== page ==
In addition, the functions StdDraw3D.points(), StdDraw3D.lines(), and StdDraw3D.triangles() take arrays of points, lines, and mesh surfaces. These methods are much more efficient than individually drawing a large number of individual shapes. Hilbert3D.java draws the following image:

3D text. The command StdDraw3D.text3D(x, y, z, String text) creates 3D text shapes from a given string. For example, Text3D.java produces the following image:

## 2D overlays.

You can draw 2D overlays on top of the 3D drawing window, to act as an HUD or present informational text. All functions of StdDraw are available under the prefix of StdDraw3D.overlay. For example, to draw an overlaid circle of radius 0.5, use StdDraw3D.overlayCircle(0, 0, 0.5). Overlays do follow the scale set by StdDraw3D.setScale() but do not depend on the camera position or rotation. OverlayText.java provides an example.

This tutorial covers the basics of StdDraw3D. For interactive animations, large-scale simulations, and games, we recommend the advanced tutorial (under development). The advanced tutorial reintroduces StdDraw3D under these premises:
• Every Shape is an object that you can move and rotate without having to redraw.
• The Camera is an object that behaves just like a Shape.
• Coordinates can be controlled using a Vector3D class rather than scalars.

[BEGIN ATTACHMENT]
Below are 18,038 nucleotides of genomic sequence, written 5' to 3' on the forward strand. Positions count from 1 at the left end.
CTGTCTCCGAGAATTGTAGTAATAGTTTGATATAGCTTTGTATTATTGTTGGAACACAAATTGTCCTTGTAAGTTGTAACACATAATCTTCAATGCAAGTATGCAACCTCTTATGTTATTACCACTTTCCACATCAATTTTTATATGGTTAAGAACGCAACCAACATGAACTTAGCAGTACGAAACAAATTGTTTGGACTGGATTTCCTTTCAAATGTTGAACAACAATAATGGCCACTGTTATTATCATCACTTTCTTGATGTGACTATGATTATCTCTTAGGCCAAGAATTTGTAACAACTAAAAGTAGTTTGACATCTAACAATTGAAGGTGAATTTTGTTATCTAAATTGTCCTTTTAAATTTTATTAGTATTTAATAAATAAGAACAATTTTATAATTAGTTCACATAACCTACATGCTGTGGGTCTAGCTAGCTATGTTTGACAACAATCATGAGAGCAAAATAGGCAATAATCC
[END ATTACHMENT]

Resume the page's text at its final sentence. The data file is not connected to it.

• You do not need to redraw or clear anything to create animations.
• Support for easy custom keyboard and mouse controls.
• Control of lighting, colored lighting, animated lighting.
• Importing 3D models as shapes and animating them.
• Combining Shapes to create cascading kinematic transformations.
• Camera modes and projection modes.
• Easy sound effects.
• Creation of custom 3D shapes.
The StdDraw3D reference manual documents and explains every method in StdDraw3D.

#### Q + A

Q. Whom should I contact if I find a bug or have a question?

A. This tutorial and StdDraw3D were written by Hayk Martirosyan. Feel free to email him at hmartiro@princeton.edu.

Q. Where can I find obj model files?

A. TurboSquid has many free obj models. Note that many of these OBJ files won't show their materials properly because the file format is variable and the Java loader is not very good - they may need tweaking of the "find and replace" style for some commands. Summary: For one color models, everything will work. For models with custom materials and textures, it may take some work.

Q. Why aren't there more questions and answers?

A. This Q + A section is under development.